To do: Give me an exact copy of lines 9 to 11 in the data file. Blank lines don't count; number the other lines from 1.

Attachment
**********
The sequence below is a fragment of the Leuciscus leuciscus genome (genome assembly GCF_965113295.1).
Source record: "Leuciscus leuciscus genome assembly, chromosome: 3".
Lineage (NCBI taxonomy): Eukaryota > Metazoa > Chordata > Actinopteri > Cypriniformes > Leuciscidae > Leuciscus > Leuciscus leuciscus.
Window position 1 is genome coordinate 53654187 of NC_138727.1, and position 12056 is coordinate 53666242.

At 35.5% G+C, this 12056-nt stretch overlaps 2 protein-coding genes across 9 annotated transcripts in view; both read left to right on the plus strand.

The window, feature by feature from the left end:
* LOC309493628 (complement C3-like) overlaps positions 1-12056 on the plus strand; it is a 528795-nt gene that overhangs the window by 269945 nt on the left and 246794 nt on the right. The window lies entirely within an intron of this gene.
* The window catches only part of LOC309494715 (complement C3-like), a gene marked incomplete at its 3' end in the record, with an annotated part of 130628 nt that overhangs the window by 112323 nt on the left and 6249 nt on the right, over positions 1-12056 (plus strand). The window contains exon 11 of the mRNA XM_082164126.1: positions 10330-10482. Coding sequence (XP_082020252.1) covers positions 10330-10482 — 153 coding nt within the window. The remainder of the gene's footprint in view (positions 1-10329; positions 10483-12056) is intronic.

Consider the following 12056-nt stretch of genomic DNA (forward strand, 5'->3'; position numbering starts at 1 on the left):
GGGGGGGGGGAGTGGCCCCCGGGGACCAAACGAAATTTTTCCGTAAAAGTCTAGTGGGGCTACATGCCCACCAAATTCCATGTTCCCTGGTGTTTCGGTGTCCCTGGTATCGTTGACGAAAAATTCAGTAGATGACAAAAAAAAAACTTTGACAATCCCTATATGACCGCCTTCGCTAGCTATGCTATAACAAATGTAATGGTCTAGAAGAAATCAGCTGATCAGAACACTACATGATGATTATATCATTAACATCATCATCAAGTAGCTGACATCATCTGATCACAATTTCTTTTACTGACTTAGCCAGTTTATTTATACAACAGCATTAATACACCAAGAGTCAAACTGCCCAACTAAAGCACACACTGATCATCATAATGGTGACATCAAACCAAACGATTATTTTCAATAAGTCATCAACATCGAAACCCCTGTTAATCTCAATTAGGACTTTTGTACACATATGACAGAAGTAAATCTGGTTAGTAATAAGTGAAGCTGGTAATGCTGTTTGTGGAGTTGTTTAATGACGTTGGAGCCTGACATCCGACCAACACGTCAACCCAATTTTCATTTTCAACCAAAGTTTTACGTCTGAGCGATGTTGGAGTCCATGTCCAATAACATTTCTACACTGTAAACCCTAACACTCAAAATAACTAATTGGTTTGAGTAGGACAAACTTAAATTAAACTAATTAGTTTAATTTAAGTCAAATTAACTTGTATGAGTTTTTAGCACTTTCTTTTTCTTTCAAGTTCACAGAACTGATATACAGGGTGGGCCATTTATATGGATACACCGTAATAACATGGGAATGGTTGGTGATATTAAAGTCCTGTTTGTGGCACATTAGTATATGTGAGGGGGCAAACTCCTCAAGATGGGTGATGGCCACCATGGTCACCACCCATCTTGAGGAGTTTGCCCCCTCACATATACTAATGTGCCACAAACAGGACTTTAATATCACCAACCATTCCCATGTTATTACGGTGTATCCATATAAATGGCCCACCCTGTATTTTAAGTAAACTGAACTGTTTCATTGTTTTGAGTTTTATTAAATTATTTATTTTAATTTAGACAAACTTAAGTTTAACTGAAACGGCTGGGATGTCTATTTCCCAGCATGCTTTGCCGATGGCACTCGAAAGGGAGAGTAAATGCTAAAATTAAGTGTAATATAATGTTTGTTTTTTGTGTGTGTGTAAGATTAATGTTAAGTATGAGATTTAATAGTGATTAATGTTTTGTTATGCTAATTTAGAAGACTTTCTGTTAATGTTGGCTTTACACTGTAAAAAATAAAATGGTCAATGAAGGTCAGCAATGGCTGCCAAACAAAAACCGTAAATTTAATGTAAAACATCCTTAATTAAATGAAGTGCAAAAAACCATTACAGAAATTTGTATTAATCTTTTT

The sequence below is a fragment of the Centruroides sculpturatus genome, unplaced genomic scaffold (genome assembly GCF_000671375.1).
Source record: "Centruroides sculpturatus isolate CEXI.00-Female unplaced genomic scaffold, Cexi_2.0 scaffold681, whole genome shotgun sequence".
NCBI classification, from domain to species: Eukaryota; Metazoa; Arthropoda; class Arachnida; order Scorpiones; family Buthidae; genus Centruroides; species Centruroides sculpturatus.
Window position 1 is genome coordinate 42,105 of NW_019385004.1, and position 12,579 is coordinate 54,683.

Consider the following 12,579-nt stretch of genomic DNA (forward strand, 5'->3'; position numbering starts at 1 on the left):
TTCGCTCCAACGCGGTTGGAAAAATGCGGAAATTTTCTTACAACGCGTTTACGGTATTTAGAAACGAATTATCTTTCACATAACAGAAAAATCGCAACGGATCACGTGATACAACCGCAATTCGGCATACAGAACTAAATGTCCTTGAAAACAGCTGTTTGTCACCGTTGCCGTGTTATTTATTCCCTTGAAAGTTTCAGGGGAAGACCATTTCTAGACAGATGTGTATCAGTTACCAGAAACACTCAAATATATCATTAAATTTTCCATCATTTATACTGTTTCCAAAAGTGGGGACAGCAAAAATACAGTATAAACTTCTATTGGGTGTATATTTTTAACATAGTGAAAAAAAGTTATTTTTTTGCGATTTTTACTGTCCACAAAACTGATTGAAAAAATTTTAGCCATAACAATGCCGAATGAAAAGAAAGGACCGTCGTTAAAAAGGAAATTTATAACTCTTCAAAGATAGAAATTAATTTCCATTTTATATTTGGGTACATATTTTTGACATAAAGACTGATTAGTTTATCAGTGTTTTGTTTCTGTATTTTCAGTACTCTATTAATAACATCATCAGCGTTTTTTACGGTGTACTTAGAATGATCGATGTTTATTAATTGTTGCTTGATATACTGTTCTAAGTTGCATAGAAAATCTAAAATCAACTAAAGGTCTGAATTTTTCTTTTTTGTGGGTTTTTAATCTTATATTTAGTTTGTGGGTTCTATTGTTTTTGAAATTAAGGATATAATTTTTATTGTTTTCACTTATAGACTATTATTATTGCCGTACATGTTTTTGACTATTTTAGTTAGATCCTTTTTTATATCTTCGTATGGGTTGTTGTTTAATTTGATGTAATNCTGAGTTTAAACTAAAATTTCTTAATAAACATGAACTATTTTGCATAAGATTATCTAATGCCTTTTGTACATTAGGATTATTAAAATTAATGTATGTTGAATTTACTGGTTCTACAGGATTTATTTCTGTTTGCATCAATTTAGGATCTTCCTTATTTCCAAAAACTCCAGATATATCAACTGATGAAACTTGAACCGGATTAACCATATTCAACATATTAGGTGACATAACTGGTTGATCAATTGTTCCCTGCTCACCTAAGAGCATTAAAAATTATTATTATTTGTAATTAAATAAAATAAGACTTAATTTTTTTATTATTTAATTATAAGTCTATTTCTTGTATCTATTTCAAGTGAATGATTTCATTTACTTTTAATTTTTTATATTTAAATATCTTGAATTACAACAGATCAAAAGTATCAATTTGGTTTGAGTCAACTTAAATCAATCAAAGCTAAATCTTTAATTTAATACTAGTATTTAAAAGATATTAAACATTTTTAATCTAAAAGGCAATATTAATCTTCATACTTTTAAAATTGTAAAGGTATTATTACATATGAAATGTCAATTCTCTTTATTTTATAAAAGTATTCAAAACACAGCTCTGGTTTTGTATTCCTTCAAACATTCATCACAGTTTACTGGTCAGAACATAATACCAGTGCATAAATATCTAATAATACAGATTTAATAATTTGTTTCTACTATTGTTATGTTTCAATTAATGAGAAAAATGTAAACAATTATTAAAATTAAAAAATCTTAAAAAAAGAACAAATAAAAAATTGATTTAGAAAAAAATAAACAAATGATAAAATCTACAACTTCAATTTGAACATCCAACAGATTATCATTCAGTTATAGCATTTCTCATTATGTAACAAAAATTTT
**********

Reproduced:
Consider the following 12056-nt stretch of genomic DNA (forward strand, 5'->3'; position numbering starts at 1 on the left):
GGGGGGGGGGAGTGGCCCCCGGGGACCAAACGAAATTTTTCCGTAAAAGTCTAGTGGGGCTACATGCCCACCAAATTCCATGTTCCCTGGTGTTTCGGTGTCCCTGGTATCGTTGACGAAAAATTCAGTAGATGACAAAAAAAAAACTTTGACAATCCCTATATGACCGCCTTCGCTAGCTATGCTATAACAAATGTAATGGTCTAGAAGAAATCAGCTGATCAGAACACTACATGATGATTATATCATTAACATCATCATCAAGTAGCTGACATCATCTGATCACAATTTCTTTTACTGACTTAGCCAGTTTATTTATACAACAGCATTAATACACCAAGAGTCAAACTGCCCAACTAAAGCACACACTGATCATCATAATGGTGACATCAAACCAAACGATTATTTTCAATAAGTCATCAACATCGAAACCCCTGTTAATCTCAATTAGGACTTTTGTACACATATGACAGAAGTAAATCTGGTTAGTAATAAGTGAAGCTGGTAATGCTGTTTGTGGAGTTGTTTAATGACGTTGGAGCCTGACATCCGACCAACACGTCAACCCAATTTTCATTTTCAACCAAAGTTTTACGTCTGAGCGATGTTGGAGTCCATGTCCAATAACATTTCTACACTGTAAACCCTAACACTCAAAATAACTAATTGGTTTGAGTAGGACAAACTTAAATTAAACTAATTAGTTTAATTTAAGTCAAATTAACTTGTATGAGTTTTTAGCACTTTCTTTTTCTTTCAAGTTCACAGAACTGATATACAGGGTGGGCCATTTATATGGATACACCGTAATAACATGGGAATGGTTGGTGATATTAAAGTCCTGTTTGTGGCACATTAGTATATGTGAGGGGGCAAACTCCTCAAGATGGGTGATGGCCACCATGGTCACCACCCATCTTGAGGAGTTTGCCCCCTCACATATACTAATGTGCCACAAACAGGACTTTAATATCACCAACCATTCCCATGTTATTACGGTGTATCCATATAAATGGCCCACCCTGTATTTTAAGTAAACTGAACTGTTTCATTGTTTTGAGTTTTATTAAATTATTTATTTTAATTTAGACAAACTTAAGTTTAACTGAAACGGCTGGGATGTCTATTTCCCAGCATGCTTTGCCGATGGCACTCGAAAGGGAGAGTAAATGCTAAAATTAAGTGTAATATAATGTTTGTTTTTTGTGTGTGTGTAAGATTAATGTTAAGTATGAGATTTAATAGTGATTAATGTTTTGTTATGCTAATTTAGAAGACTTTCTGTTAATGTTGGCTTTACACTGTAAAAAATAAAATGGTCAATGAAGGTCAGCAATGGCTGCCAAACAAAAACCGTAAATTTAATGTAAAACATCCTTAATTAAATGAAGTGCAAAAAACCATTACAGAAATTTGTATTAATCTTTTT

The sequence below is a fragment of the Centruroides sculpturatus genome, unplaced genomic scaffold (genome assembly GCF_000671375.1).